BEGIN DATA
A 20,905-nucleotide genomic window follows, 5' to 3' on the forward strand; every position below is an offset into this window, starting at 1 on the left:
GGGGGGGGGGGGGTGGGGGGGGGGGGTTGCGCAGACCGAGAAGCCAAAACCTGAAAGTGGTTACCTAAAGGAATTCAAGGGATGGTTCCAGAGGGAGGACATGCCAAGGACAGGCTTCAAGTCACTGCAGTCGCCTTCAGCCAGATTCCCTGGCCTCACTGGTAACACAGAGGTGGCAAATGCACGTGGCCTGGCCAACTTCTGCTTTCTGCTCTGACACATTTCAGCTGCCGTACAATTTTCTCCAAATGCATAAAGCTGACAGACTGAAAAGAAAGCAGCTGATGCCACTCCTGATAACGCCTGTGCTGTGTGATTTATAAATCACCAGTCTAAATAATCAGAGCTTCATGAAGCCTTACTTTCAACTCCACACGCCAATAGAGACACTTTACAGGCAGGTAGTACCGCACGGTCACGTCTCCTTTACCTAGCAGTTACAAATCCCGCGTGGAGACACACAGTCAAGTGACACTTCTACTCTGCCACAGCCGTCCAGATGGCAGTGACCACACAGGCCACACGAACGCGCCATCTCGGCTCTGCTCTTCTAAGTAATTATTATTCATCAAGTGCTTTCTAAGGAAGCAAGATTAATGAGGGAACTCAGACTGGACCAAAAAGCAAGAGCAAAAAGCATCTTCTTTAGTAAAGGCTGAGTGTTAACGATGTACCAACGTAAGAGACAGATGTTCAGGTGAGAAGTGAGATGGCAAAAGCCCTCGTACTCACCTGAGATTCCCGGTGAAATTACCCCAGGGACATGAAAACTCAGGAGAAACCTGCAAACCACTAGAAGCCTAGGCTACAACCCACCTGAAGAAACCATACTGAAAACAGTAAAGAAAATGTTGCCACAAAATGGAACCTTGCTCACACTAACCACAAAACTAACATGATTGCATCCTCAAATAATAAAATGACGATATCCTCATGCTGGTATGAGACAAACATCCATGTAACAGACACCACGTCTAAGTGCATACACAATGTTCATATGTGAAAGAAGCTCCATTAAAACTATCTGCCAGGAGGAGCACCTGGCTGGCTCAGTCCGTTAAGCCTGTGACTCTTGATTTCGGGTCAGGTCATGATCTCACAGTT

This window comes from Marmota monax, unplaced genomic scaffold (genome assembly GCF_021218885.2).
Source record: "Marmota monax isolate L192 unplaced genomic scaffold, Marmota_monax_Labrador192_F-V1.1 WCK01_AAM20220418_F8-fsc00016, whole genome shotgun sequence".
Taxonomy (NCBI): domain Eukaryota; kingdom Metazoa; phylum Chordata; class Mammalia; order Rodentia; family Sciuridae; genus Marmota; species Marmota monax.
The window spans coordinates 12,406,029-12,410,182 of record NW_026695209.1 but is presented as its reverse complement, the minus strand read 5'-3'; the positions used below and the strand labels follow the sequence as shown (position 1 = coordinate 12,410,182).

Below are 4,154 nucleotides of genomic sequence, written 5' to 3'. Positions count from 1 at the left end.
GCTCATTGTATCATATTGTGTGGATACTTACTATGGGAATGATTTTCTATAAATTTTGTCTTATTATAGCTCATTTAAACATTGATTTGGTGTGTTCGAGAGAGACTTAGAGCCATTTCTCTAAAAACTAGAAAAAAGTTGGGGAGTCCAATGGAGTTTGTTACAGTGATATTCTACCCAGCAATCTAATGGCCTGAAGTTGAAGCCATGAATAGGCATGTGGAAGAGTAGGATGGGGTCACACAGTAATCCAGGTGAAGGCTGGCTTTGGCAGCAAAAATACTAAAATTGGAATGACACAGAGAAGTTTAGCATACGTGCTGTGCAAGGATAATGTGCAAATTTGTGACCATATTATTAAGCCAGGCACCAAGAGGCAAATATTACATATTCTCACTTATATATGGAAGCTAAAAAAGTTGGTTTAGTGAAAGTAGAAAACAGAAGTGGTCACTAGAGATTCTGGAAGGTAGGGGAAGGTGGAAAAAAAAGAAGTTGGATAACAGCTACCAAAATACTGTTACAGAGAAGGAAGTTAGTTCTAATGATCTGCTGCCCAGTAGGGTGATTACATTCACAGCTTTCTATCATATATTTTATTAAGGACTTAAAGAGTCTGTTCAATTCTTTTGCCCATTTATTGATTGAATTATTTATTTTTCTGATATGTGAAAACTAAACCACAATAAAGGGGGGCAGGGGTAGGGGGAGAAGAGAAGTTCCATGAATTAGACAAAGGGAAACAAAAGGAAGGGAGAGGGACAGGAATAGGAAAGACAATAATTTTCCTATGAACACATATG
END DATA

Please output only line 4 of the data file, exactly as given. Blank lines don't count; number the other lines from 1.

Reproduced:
Source record: "Marmota monax isolate L192 unplaced genomic scaffold, Marmota_monax_Labrador192_F-V1.1 WCK01_AAM20220418_F8-fsc00016, whole genome shotgun sequence".